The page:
Satkarman: The Six Results

The “six results” (akarman) in Hindu magic rituals are śānti (tranquilizing), vaśīkaraa (subjugating), stambhana (immobilising), mohana (bewildering), vidveana (dissent), uccāana (eradicating), attracting (ākaraa), and murder (mārana). The context of each of these is explained, along with commentaries, in the three primary texts comprising the Udd-corpus edited by Shyamsundarlal Tripathi, Shivadatta Mishra and CM Shrivastava.

For instance, santi can mean to quiet, calm and pacify, but also to silence, remove or kill. The connotations here are strictly pragmatic in the sense of crushing obstacles and hindrances, not attaining sublime states of consciousness.

The next category, vasikarana (subjugation), comes with elaborate and fascinating herbal formulations for erotic purposes. To make sure a woman never looks at another man, Tripathi instructs men to grind rock salt, liquor and pigeon poop. They are then to smear it upon the penis before making love to a woman. She will never be attracted to another man, even mentally, after that. Conversely, women are told to employ subjugating oils such as kulattha pods, wood-apple leaves, orpiment, and red arsenic in equal parts, mixed in a copper bowl and fermented for seven nights. Then oil is heated in the bowl along with the mixture. After smearing her vulva with the infused oil, she amorously approaches her husband and initiates intercourse. At the culmination of intercourse, her husband has no choice but to become her lifelong slave.

Immobilisation or Stambhana rituals are designed to halt or freeze an individual, a mob or an army. It can also affect herds of cattle; non-humans, such as vehicles; and even natural bodies, such as streams and oceans. Immobilisation also renders something impotent, halting effectiveness: waters cannot drown, nor clouds storm, fires burn, weapons harm, fists strike.

Bewilderment (mohana) rituals are used for exactly that: to madden, agitate or confuse one’s rival to the point of stupefaction. While mohana can also mean infatuation or love, here it is used to psychologically and emotionally disorient an opponent to the point of madness.

The Sanskrit term dveaa is derived from the root √dve, meaning “to hate, show hatred, or become a rival or enemy”. Rituals in this category create strife among lovers and friends or mutiny among the ranks of an armed force.

Eradication (uccatana) rituals drive a victim from his home, village, kingdom, and country, in the process, driving them mad. Attraction (akarsana) rituals are physical and psychological, mostly targeting humans, though also animal victims such as cattle and, surprisingly, snakes. And finally, Mārana – derived from the root √m meaning “to kill or slay” – is the Indo-European cognate to the English word murder. There is no noble interpretation, no killing to preserve Dharma, to prevent generating bad karma, or to stop the wicked (Buddhist texts often interpret murder rites in this way).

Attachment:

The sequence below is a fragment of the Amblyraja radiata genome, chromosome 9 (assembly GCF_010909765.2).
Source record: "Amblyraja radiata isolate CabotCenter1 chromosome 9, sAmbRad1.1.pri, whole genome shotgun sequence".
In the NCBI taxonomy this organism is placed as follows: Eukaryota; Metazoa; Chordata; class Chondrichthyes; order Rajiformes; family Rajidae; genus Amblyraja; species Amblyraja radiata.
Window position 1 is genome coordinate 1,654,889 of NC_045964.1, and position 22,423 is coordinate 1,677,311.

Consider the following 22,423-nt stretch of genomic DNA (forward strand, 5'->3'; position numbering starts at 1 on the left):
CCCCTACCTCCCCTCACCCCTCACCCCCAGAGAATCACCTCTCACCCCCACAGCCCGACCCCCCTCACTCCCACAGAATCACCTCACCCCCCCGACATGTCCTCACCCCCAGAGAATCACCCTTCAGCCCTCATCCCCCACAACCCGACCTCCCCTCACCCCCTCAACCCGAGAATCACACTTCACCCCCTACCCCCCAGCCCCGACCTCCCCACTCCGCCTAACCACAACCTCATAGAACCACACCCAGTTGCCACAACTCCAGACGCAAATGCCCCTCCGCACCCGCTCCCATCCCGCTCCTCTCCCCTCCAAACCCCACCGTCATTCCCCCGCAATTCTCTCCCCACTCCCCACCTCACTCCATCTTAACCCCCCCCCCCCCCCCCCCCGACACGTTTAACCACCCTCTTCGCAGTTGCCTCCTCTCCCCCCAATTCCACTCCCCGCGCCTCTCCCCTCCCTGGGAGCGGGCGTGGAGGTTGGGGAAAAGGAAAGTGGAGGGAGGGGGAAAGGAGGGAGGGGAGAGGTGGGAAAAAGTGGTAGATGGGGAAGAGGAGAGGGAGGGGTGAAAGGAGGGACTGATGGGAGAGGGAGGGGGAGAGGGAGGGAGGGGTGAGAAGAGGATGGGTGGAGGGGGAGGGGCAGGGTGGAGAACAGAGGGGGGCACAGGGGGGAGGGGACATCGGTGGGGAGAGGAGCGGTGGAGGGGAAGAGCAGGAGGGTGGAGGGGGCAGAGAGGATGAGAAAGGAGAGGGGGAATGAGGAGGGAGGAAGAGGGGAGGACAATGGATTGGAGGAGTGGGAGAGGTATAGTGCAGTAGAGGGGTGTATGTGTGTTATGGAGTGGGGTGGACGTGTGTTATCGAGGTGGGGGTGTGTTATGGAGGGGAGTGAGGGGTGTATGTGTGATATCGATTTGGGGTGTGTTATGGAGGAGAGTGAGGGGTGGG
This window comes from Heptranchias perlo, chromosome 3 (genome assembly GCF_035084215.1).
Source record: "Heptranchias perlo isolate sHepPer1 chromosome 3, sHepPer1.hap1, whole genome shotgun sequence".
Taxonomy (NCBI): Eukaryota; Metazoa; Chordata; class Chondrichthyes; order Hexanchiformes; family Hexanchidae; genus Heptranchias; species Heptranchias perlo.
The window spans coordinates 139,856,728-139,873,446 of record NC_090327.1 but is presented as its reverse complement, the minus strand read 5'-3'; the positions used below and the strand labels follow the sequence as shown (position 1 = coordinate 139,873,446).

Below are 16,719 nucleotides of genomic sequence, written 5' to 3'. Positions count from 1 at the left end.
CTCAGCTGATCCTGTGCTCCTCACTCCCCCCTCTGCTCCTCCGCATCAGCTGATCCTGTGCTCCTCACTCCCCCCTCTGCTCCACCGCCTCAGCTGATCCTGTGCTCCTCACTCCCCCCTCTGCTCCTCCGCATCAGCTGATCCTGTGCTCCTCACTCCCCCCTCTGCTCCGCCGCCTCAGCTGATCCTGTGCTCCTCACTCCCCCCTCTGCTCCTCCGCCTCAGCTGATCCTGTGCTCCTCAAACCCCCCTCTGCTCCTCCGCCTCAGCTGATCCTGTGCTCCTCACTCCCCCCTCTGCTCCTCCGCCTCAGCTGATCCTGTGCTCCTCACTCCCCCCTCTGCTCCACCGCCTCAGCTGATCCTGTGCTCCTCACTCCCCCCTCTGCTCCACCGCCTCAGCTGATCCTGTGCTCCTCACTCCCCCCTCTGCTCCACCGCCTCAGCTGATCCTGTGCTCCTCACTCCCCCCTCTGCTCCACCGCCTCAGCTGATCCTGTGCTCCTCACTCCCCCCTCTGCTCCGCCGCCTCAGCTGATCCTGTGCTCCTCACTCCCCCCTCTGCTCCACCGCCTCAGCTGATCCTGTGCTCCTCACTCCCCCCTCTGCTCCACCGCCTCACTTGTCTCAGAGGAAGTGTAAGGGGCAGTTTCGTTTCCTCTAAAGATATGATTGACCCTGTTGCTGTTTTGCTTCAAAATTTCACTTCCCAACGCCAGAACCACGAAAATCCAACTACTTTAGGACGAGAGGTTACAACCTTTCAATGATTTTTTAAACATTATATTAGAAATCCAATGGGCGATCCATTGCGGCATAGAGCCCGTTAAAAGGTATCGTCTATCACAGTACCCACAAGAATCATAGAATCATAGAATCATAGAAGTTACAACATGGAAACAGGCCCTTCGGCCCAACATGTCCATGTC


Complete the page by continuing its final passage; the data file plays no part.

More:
Fantastic Feats And Enchanted Objects

Some operations are not categorised under the six-results rubric. They confer pragmatic results via rituals. These fall into two categories (1) fantastic feats in which the operator is able to perform powerful, supermundane actions, including invisibility or resurrection, and (2) enchanted objects that enable advantageous results, i.e. goggles to see under the earth, lamps to detect treasure, seven-league striding boots, and so forth.

Tripathi speaks of magic boots to roam the air, to fly, though other magic boots enable the user to stride vast distances or walk atop water. “O! Reverence to the Lord who dwells atop the Moon! To him atop the crest of the moon, the top of the mountain, the tip of the spear! Reverence to the wide-ranging, swift-footed Lord! Hu Pha Svāhā!” The spell is perfected by 3,000 repetitions. He asks users to combine ingredients from a myna, crow and dog with camel milk and smear the mixture on their feet while making reverence to Śiva (using the above mantra). They can now roam the skies like Siva, he says.

The ultimate power to bring the dead back to life is common in final chapters of magic tantras. Rites range from simple mantras to complicated preparations, though this most powerful and striking of results is presented with no greater fanfare than any other rite.

By side-lining the moralistic aspects of religion, scholars engage in a dialogue with magic ritual sources across and outside South Asia. This has a two-pronged effect: it breaks away from the exclusivist tendencies of our culture today, and compels advocates of strict materialism to embrace a more inclusive view of the human experience, one that contains a multitude of realities, both seen and unseen.